Horace Silver was a remarkable jazz pianist and composer whose was influenced by a range of musical styles including African music, Latin American music and gospel music. He pioneered the hard bop style which merged both gospel and rhythm and blues musical elements with jazz. It was Silver’s unique style that became a major influence in modern jazz. His earliest influence was Portuguese folk music, however, he later drew most of his inspiration from blues singers, boogie-woogie and bop pianists.
Silver played both the saxophone and piano when in his teens. His playing styles of both instruments were influenced by saxophonist Lester Young and pianist Bud Powell, which were later emulated by mainstream pianists. During his performances he was discovered by saxophonist Stan Getz who later hired Silver and his band to tour with him. It was during this time with Getz that three of Silver’s compositions were recorded. Eventually, he signed up with Blue Note label and formed a group called The Jazz Messengers.
He exclusively recorded for Blue Note producing hits like “The Preacher”, and “Doodlin’”. He also featured a lot of rising jazz starts in his bands such as Junior Cook, Blue Mitchel and Louis Hayes. Key albums that he produced with his band include “6 Pieces of Silver”,” Horace Silver Trio” and “Horace Silver and the Jazz Messengers”.
Throughout his musical career, Silver produced numerous albums, however, the album “Song for my Father”, which he produced with his new quintet featuring Joe Henderson and Carmel Jones became an all-time hit. Some of his albums also featured interesting musicians such as Randy Brecker. Silver’s compositions became increasingly popular due to their catchy tunes and strong harmonics as his his band progressively changed to funk and soul. Silver became a musical force and a great influence to pianists like Bobby Timmons and Ramsey Lewis.
Horace Silver was an American jazz pianist, band leader and composer. Born on 2nd September, 1928 in Norwalk, Connecticut, Silver’s early musical interests was as a result of exposure to a myriad of musical styles. His father of Portuguese descent had migrated to the United States from Cape Verde while his mother was of Irish-African descent from New Canaan, Connecticut. Silver studied saxophone and piano as a teenager and although his early influences included African music, gospel music and Portuguese folk music, his musical style influences were blues singers, boogie-woogie and bop pianists such as Bud Powell and Thelonious Monk.
He began his career as a tenor saxophonist; however, he later changed to piano. In 1950, Silver was discovered by saxophonist Stan Getz. At the time, the saxophonist was playing with silver’s trio at the Sundown Club, Hartford, Connecticut. Getz was so impressed by the trio that he decided to tour with them on a regular basis. For one year, Silver remained with Getz and it was during this time that three of his compositions were recorded. Collectively, Split kick, Potter’s luck, and Penny.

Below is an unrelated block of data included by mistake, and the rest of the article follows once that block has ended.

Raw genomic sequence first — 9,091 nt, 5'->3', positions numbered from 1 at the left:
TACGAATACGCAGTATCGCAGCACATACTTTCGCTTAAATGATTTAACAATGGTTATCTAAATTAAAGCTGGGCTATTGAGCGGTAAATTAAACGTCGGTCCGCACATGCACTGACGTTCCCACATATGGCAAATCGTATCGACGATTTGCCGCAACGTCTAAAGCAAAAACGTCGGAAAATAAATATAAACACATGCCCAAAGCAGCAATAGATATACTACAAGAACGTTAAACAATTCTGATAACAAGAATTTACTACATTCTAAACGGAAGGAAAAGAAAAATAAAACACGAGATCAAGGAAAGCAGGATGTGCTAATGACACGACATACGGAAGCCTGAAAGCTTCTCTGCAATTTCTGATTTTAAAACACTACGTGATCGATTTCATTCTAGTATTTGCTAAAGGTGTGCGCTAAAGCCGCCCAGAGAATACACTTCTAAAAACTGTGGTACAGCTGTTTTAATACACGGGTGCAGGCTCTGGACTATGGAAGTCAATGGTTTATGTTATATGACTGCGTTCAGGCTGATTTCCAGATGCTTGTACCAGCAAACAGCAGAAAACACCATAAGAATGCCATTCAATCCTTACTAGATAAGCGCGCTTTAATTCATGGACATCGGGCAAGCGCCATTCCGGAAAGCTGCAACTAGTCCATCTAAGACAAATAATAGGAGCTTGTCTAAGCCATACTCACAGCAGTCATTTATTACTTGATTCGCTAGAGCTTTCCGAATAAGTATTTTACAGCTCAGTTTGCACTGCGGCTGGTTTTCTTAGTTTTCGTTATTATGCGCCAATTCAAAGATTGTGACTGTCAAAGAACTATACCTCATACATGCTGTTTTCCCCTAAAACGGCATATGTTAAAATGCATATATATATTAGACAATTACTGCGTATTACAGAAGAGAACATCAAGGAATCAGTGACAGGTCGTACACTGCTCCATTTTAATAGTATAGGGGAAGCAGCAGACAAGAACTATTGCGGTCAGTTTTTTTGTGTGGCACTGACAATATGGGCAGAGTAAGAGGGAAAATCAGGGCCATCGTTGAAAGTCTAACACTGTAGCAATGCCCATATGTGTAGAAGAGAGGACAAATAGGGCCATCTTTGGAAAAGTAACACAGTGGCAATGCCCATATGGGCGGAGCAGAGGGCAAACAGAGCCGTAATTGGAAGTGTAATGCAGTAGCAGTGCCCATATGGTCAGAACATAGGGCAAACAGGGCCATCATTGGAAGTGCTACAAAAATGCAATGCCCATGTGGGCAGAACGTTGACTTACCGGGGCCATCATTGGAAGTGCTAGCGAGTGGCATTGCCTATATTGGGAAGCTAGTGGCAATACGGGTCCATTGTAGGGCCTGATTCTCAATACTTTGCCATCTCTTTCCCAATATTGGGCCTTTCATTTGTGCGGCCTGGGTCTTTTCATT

In 1951, Silver moved to New York, where he worked at the Birdland jazz club. It was during this year that he met the Blue Note Records executives. In 1952 he signed up with the label and remained with them until 1980. During this period he formed a band known as Jazz Messengers with a man called Art Blakey. By 1956, Silver was a band leader to his own quintet and had created a genre of jazz known as hard bop, which was a combination of gospel music, rhythm and blues with jazz.
His compositions featured tempo shifts and a variety of melodic concepts. His base lines were aggressively percussive but he also had a buoyant melodic touch to his music. Silver was an exemplary performer and his piano playing style and complexities of sound in his music got him widespread attention. Through the years, he showcased several new talents such as, Blue Mitchel, Junior Cook, Hank Mobley, Joe Henderson, Brecker Brothers, Woody Shaw and Louis Hayes.
Silver was a prolific composer and was among the few jazz musicians to record original material. Some of his biggest hits were “The Preacher”, “Cape Verdean Blues”, “Song for my father”, and “Sister Sadie”. He also recorded a number of albums with his quintet, such as “Horace Silver Trio”, “6 Pieces of Silver”, “Blowin’ the Blues Away”, and “Horace Silver and the Jazz Messengers”
Eventually, Silver’s association with Blue Note came to an end but this did not stop him from producing more beautiful animated music. In 1985, he added a new album to his collection called “Continuity of Spirit”. To-date he is celebrated for pioneering the hard bop style, which propelled jazz music to new heights. He has received much recognition earning him the President’s Merit Award in 2005 from the National Academy of Recording Arts and Sciences. His music has influenced pianists such as Ramsey Lewis, Les McCann and Bobby Timons as well as rock musicians. The musically talented and remarkable Horace Silver currently lives with his family in California.
Videos and Recordings
Horace Silver plays Song for My Father: